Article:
This article contains SPOILERS. If you haven’t read the issue yet, proceed at your own risk!
While the concept of war is terrifying on its own, the actual reality of it is alien to a lot of us. Myself included, and I have a brother, a sister, and a brother-in-law that have served in the US Army and seen combat in Iraq and Afghanistan. What it really means to be “at war” is far enough divorced from my day-to-day life, that I can comfortably sort it into an experience that someone else has. Vs takes the “otherness” of war and smashes it into the everyday, making the reader question the separation between entertainment, spectacle, and violence. Continue reading →
Episodic storytelling is the name of the game in monthly comics. Month- or even multi-year-long arcs are fine, but a series lives and dies by its individual chapters. From self-contained one-offs to issues that recontextualize their respective series, this year had a ton of great issues. Whittling down those issues to a list was no easy task (and we look forward to hearing how your lists differ in the comments), but we would gladly recommend any (and all) of these issues without hesitation. These are our top 10 issues of 2016.Continue reading →
Today, Patrick and Drew are discussing Secret Wars , originally released January 13th, 2016.
“Great societies are crumbling around us. And the old men who run them are out of ideas. So all eyes turn to you — our children — to build us something better […] We must do more, go farther… to somewhere no human has ever been. Your prize, Makers… are the stars themselves.”
T’Challa, Secret Wars 9
Patrick: The entirety of Jonathan Hickman’s incursion epic has hinged on this concept of master morality — that the decisions of the powerful necessarily cannot make sense to those less powerful. Individuals’ lives and rights are trampled for a concept as nebulous as “the greater” good, and it’s not really up to the subservient class to judge that trampling. With Secret Wars, the class of person making such impossible decisions is God — a literal, physically present, hands-on creator God — in the form of Doctor Doom. His decisions are immeasurably complicated, but they are also the decisions made by Hickman himself, and the conclusion to this mini-series, this event, and Hickman’s entire run at Marvel comics, links Godliness with creativity, and ultimately places the decisions and the morality behind those decisions in the hands of the storytellers.
Today, Spencer and Drew are discussing Secret Wars 8, originally released December 9th, 2015.
Spencer: I recently got into a bit of a debate with the AV Club’s Oliver Sava on Twitter about whether Doctor Doom is the hero or the villain of Secret Wars. Sava argued that he’s the hero because he saved the universe — I argued that he’s the villain because he then proceeded to rule his salvaged universe as a brutal tyrant and dictator. In a way, we’re probably both right, and writer Jonathan Hickman seems less interested in laying blame at any of his character’s feet than he is in exploring their motives and varying levels of morality. Secret Wars 8 is a full-on action issue, but each confrontation changes the rules a bit in terms of who’s right and who’s wrong, who wins and who loses. Continue reading →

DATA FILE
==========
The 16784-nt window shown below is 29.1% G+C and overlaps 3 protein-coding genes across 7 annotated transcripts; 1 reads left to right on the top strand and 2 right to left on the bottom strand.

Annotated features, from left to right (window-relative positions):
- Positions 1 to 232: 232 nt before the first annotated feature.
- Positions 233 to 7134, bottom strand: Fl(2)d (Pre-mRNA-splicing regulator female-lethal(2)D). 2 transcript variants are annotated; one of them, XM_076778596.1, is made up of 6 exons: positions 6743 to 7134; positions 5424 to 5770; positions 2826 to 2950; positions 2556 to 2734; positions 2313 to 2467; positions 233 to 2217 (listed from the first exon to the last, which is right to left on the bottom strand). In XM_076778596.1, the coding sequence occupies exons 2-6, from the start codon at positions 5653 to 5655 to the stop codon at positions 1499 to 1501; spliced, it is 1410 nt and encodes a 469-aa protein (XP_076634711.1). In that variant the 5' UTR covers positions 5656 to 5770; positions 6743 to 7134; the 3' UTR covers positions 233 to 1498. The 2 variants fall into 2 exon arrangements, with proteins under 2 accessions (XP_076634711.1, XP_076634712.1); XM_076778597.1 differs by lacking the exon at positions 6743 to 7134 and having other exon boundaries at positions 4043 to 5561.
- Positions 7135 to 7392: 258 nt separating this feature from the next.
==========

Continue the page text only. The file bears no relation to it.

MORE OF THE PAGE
Today, Mark and Drew are discussing Secret Wars 2, originally released May 13th, 2015.
Mark: This summer finds both DC and Marvel presenting readers with big crossover events where their heroes fight for survival, but the approaches couldn’t be more different. For all of the problems DC’s Convergence has (and the list is not brief), one advantage is that DC has a long, storied history of multiverses, continuities, and characters to choose from. It does my nerd heart good to see characters like pre-Flashpoint Superman once again, characters to which I have a lot of attachment. Maybe it’s a cheap thrill, but there’s something to seeing these heroes from different times and universes coming together. Marvel does not have the luxury of history. They’ve always employed a rolling continuity that keeps their characters’ histories current without having to do a hard reboot like the New 52. Outside of Earth-616, the Ultimate universe has been a depressing mess for such a long time that Miles Morales was the only reason to keep it limping along at all. So in order for Marvel to create an interesting clash of heroes, they had to basically build one from the ground up.